MANILA—Philippine annual inflation accelerated in September to its highest in almost a decade, keeping pressure on the central bank to continue raising interest rates although officials say they see signs that inflation may have already peaked.
Inflation in one of Asia’s fastest-growing economies has been rising since January due to higher taxes, costlier food and fuel and a weak peso, prompting the central bank to raise its benchmark rate by 150 basis points since May.
The consumer price index rose 6.7 percent last month from a year earlier, the fastest since February 2009. Inflation stood at 6.4 percent in August.
But the September figure was slightly lower than the 6.8 percent forecast in a Reuters poll of economists and was within the central bank’s forecast range of 6.3 percent to 7.1 percent.
Lisa Grace Bersales, head of the statistics agency, told a news briefing that the impact of super-typhoon Mangkhut, which destroyed rice crops and caused deadly landslides last month, was reflected in the latest inflation data.
However, core inflation, which strips out volatile food and fuel items, slowed to 4.7 percent in September from 4.8 percent the previous month.
“Barring unforeseen events in the last quarter of the year, we could have seen the peak of inflation in recent period and initial signs of a disinflationary trend through 2020,” Bangko Sentral ng Pilipinas officer-in-charge Diwa Guinigundo told reporters in a text message.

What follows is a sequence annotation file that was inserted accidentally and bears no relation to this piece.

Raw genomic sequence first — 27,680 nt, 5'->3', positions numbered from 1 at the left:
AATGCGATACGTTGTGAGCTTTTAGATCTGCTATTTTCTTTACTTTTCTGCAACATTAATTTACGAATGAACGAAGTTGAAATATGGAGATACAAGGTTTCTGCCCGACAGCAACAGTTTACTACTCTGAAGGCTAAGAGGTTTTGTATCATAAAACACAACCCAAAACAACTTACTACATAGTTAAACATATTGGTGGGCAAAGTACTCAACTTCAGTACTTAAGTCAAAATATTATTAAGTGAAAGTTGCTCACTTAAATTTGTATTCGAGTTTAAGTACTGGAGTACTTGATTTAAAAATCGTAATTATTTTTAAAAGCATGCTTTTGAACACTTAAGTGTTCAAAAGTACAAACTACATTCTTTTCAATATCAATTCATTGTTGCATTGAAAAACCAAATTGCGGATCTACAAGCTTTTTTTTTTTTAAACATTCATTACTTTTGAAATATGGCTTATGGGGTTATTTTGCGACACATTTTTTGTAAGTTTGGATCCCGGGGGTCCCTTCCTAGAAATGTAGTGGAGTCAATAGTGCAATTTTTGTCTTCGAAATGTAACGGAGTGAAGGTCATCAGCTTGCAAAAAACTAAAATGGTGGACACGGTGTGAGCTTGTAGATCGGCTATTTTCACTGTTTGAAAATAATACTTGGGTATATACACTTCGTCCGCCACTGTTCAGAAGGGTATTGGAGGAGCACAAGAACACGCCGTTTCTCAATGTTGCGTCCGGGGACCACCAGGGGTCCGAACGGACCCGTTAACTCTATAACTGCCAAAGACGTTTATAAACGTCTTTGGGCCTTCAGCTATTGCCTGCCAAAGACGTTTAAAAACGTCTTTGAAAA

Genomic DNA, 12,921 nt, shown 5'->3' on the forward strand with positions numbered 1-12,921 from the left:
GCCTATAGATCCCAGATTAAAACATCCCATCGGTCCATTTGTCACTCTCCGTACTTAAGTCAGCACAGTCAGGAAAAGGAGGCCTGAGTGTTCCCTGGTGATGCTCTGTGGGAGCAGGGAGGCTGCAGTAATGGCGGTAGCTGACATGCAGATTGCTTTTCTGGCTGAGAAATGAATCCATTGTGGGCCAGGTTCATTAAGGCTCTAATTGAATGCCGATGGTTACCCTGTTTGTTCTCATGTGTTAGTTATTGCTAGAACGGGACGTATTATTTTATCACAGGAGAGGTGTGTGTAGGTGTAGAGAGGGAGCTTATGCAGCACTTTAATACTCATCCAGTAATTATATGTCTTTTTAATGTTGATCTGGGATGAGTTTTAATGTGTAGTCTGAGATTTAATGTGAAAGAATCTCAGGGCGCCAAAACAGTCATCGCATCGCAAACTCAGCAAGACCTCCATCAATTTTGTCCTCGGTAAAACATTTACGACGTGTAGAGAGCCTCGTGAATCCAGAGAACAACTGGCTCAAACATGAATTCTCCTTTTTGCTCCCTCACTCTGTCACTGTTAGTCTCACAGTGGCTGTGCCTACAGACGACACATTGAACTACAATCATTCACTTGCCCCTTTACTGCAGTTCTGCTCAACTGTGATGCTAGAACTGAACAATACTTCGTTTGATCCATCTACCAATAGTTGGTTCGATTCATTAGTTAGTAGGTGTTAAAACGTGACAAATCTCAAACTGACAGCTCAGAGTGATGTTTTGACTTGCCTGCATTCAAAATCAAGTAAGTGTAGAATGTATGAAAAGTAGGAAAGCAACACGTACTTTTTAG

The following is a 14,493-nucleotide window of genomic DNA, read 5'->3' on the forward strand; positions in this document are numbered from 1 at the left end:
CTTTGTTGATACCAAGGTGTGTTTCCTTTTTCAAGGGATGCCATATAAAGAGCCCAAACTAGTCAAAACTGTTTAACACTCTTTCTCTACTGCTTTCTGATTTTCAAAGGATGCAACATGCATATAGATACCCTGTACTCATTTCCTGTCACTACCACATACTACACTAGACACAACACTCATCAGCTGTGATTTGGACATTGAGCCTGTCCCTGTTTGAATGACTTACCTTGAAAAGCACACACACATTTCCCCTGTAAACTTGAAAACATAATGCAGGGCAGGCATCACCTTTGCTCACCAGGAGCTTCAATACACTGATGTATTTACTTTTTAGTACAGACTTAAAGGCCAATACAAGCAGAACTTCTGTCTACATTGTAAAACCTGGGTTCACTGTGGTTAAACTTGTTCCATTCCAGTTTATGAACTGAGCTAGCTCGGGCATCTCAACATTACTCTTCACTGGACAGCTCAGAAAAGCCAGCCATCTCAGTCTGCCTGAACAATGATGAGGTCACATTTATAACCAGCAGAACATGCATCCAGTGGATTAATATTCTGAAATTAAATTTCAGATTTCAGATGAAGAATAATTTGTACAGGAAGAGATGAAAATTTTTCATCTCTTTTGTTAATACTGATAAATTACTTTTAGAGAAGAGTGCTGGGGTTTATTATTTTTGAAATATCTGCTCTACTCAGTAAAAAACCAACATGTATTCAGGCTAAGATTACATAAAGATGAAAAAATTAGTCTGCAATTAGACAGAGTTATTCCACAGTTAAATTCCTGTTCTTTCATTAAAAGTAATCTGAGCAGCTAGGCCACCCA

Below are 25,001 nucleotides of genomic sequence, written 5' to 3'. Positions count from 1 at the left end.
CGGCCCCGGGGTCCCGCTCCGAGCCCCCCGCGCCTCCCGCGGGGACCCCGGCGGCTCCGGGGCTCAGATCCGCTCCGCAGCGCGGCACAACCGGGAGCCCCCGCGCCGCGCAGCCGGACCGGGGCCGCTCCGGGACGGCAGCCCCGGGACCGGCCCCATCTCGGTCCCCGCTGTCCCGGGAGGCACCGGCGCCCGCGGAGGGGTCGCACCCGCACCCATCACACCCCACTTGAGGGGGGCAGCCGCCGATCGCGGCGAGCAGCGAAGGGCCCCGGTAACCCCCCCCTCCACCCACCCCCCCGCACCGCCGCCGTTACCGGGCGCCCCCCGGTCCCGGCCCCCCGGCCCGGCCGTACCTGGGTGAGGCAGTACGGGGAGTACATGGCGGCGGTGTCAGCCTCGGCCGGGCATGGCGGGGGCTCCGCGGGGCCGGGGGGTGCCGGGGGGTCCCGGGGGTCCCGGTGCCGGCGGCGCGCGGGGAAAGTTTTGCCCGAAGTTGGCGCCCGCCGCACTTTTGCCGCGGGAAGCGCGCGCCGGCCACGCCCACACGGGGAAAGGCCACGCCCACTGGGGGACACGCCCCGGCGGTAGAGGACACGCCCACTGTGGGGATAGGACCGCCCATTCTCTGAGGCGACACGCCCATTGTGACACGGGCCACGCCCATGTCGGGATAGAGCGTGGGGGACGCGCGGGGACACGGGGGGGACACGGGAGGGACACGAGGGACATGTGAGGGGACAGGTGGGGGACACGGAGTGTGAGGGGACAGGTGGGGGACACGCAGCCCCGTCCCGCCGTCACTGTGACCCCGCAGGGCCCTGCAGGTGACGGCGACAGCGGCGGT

The government’s economic managers were also optimistic that the growth in consumer prices would ease ahead.
“These clear signs of easing boost our confidence that inflation will taper off by year-end and go back to our target range by early next year,” a joint statement from the ministries of finance, economic planning and budget said.
The Bangko Sentral ng Pilipinas (BSP), which has two more policy meetings this year, has said inflation should peak in the third quarter and return to within its 2-4 percent target next year.
The latest inflation number suggests it “is close to or has peaked for the year,” said ING Bank economist Nicholas Mapa. Expectations that the Philippines will see rice imports arrive in coming weeks to boost stocks should ease pressure on food prices, he said.
“This diminishes to some extent the likelihood of a 25 bps rate hike in November, as BSP keeps the powder dry for further action, if warranted, should the peso continue to slide,” Mapa said.
The Philippine peso was trading near a 13-year low at 54.25 to the U.S. dollar at 0319 GMT and the main equity index was marginally lower.
—Story by Karen Lema and Neil Jerome Morales, additional reporting by Enrico dela Cruz Writing by Manolo Serapio Jr. Editing by Eric Meijer